USMC/Vietnam Helicopter Pilots
Subject: Comments on Sommersail 1 Team

INCIDENT DATE 670611 HMM-265 CH-46A 150270+ EP-158

Hanratty, Thomas Michael PFC CrewChief HMM-265 670611
Gonzalez, Jose Jesus LCPL Gunner HMM-265 670611
Bohlscheid, Curtis Richard CAPT Aircraft Commander HMM-265 670611
Oldham, John Sanders MAJ Copilot HMM-265 670611

Chomel, Charles Dennis PFC Pass 3rdForceRecon 670611
Christie, Dennis Ray LCPL Pass 3rdForceRecon 670611
Foley III, John Joseph LCPL Pass 3rdForceRecon 670611
Havranek, Michael William LCPL Pass 3rdForceRecon 670611
Kooi, James Willard LCPL Pass 3rdForceRecon 670611
Moshier, Jim Edwin CPL Pass 3rdForceRecon 670611
Widener, James Edward PFC Pass 3rdForceRecon 670611

BOHLSCHEID CURTIS RICHARD : 078631 : USMCR : CAPT : O3 : 7562 (H-46) : 30 :
POCATELLO : ID : 19670611 : hostile, crash, land : Crew : body NOT recovered
: Quang Tri :08 : 19361209 : Cauc : Protestant/married : 21E : 091
CHOMEL CHARLES DENNIS : 2268368 : USMCR : PFC : E2 : 0311 : 19 : COLUMBUS :
IN : 19670611 : hostile, crash, land : Passenger (3rdForceRecon) : body NOT
recovered : Quang Tri :00 : 19470823 : Cauc : Roman Catholic/single : 21E :

CHRISTIE DENNIS RAY : 2234699 : USMCR : LCPL : E3 : 7141 : 20 : IMPERIAL
BEACH : CA : 19670611 : hostile, crash, land : Passenger(3rdForceRecon) :
body NOT recovered : Quang Tri :01 : 19460811 : Cauc : Roman Catholic/single
: 21E : 087

FOLEY JOHN JOSEPH III : 2253524 : USMCR : LCPL : E3 : 0311 : 20 : PLAINFIELD
: NJ : 19670611 : hostile, crash, land : Passenger(3rdForceRecon) : body NOT
recovered : Quang Tri :00 : 19470611 : Cauc : Roman Catholic/single : 21E :

GONZALEZ JOSE JESUS : 2018669 : USMCR : LCPL : E3 : 6341 : 22 : EL PASO : TX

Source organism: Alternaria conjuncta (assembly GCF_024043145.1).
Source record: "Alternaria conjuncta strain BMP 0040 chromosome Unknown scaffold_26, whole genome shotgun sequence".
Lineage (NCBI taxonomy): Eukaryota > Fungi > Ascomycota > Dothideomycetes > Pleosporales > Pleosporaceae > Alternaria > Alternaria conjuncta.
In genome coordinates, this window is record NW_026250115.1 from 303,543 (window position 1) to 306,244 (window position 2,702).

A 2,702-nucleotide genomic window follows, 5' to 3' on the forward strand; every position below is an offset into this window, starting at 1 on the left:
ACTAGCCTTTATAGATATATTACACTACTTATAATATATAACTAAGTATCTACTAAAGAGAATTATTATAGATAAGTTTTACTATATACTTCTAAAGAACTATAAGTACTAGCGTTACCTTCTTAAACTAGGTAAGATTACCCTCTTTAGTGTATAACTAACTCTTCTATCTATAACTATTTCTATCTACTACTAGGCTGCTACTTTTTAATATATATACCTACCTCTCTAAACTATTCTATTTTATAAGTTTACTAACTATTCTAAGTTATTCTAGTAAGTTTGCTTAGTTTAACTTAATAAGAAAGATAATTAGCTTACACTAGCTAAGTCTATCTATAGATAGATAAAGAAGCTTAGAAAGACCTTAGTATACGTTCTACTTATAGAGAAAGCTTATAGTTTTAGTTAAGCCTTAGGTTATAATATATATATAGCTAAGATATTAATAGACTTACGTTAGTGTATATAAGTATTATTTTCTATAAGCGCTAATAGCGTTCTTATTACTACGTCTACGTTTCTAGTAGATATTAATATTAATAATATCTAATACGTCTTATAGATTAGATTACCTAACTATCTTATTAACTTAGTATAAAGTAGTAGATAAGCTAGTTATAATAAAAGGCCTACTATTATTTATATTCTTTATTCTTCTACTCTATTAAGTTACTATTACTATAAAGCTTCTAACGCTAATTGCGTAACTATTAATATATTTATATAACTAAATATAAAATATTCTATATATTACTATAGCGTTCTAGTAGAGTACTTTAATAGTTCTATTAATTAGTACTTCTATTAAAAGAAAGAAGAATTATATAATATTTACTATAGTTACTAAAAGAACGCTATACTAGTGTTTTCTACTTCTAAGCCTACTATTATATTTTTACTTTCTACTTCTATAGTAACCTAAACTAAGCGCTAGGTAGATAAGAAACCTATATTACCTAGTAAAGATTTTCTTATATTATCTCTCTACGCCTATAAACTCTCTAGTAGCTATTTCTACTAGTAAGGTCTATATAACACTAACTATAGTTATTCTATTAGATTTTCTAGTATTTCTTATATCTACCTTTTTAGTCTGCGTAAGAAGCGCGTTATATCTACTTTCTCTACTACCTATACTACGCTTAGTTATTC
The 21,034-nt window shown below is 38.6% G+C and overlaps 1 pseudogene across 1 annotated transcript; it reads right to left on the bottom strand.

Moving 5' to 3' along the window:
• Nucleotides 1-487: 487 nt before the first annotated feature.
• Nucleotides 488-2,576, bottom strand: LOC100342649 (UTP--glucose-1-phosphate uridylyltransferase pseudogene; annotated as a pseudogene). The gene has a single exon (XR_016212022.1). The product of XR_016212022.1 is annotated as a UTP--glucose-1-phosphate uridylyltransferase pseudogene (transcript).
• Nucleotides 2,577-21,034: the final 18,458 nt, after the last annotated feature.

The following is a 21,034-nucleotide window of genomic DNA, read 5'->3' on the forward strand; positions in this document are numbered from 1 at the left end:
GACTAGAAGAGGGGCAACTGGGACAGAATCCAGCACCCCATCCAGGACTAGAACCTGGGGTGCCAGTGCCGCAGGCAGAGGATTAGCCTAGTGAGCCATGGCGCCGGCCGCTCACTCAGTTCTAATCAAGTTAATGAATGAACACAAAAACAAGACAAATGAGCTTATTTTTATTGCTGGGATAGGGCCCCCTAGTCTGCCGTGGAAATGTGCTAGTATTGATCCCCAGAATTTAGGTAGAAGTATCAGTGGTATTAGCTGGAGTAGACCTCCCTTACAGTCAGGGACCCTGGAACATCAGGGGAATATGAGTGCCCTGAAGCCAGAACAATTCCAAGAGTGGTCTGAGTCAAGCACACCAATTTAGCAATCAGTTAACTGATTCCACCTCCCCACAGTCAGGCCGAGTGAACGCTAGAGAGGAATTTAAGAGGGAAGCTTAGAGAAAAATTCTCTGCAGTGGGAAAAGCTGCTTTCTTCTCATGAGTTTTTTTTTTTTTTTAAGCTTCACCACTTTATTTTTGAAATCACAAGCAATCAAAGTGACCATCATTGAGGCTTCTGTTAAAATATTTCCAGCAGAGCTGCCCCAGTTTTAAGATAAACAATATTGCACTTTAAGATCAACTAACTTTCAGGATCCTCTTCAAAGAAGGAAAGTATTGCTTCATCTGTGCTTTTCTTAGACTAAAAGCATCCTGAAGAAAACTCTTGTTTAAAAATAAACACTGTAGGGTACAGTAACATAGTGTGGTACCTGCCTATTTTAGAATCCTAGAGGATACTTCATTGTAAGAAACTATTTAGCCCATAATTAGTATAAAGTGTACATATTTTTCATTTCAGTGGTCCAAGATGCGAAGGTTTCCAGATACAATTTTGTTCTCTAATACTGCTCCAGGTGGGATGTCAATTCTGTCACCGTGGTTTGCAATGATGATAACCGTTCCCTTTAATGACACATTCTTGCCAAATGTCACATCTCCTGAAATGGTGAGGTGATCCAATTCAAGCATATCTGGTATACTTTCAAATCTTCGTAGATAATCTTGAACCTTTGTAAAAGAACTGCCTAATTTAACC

: 19670611 : hostile, crash, land : Crew : body NOT recovered : Quang Tri
:04 : 19440626 : Cauc : Roman Catholic/single : 21E : 088

HANRATTY THOMAS MICHAEL : 2217895 : USMCR : PFC : E2 : 6311 : 20 : BEULAH :
CO : 19670611 : hostile, crash, land : Crew : body NOT recovered : Quang Tri
:01 : 19460619 : Cauc : Roman Catholic/single : 21E : 089

HAVRANEK MICHAEL WILLIAM : 2231606 : USMCR : LCPL : E3 : 0311 : 19 :
MISSOULA : MT : 19670611 : hostile, crash, land : Passenger(3rdForceRecon) :
body NOT recovered : Quang Tri :00 : 19480530 : Cauc : Roman Catholic/single
: 21E : 089

KOOI JAMES WILLARD : 2245916 : USMCR : LCPL : E3 : 3516 : 18 : FRUITPORT :
MI : 19670611 : hostile, crash, land : Passenger(3rdForceRecon) : body NOT
recovered : Quang Tri :01 : 19481118 : Cauc : Roman Catholic/single : 21E :

MOSHIER JIM EDWIN : 2242254 : USMCR : CPL : E4 : 0311 : 23 : BAKERSFIELD :
CA : 19670611 : hostile, crash, land : Passenger(3rdForceRecon) : body NOT
recovered : Quang Tri :04 : 19430803 : Cauc : Protestant/married : 21E : 091

OLDHAM JOHN SANDERS : 067132 : USMCR : MAJ : O4 : 7562 (H-46) : 33 : TINNIE
: NM : 19670611 : hostile, crash, land : Crew : body NOT recovered : Quang
Tri :16 : 19330703 : Cauc : Protestant/married : 21E : 091

: NY : 19670611 : hostile, crash, land : Passenger(3rdForceRecon) : body NOT
recovered : Quang Tri :00 : 19481112 : Cauc : Protestant/single : 21E : 093

Comments on Incident:
3rd Force Recon Company - TEAM SOMERSAIL ONE:
Sgt. Jim E. Moshier, LCpl. James E. Kooi, LCpl. Michael W. Havranek, LCpl.
John J. Foley, LCpl. Dennis R. Christie, Pfc. Charles D. Chomel, Pfc. James
E. Widener
On 11 June 1967 a seven man Recon Team "Somersail-One" from 3rd Force left
Dong Ha for an insertion LZ at YD 041681. This LZ was directly on the
southern boundary of the DMZ . This area was four kilometers north of Hill
208 which was identified, during Operation Hastings in July 66, as the
Division Command Post for the 324B NVA and 900 meters west of Hill 174,
another well known NVA position.

The Flight left Dong Ha at 11:15hrs. A total of four Helicopters were
involved. Two CH 46A's and two UH1E gunships. As the insertion helicopter
was approaching the LZ it snapped up vertically and then rolled inverted
tumbling end over end and crashed. It was seen spiraling out of control and
the rear blades were seen separating. The helicopter crashed then burst into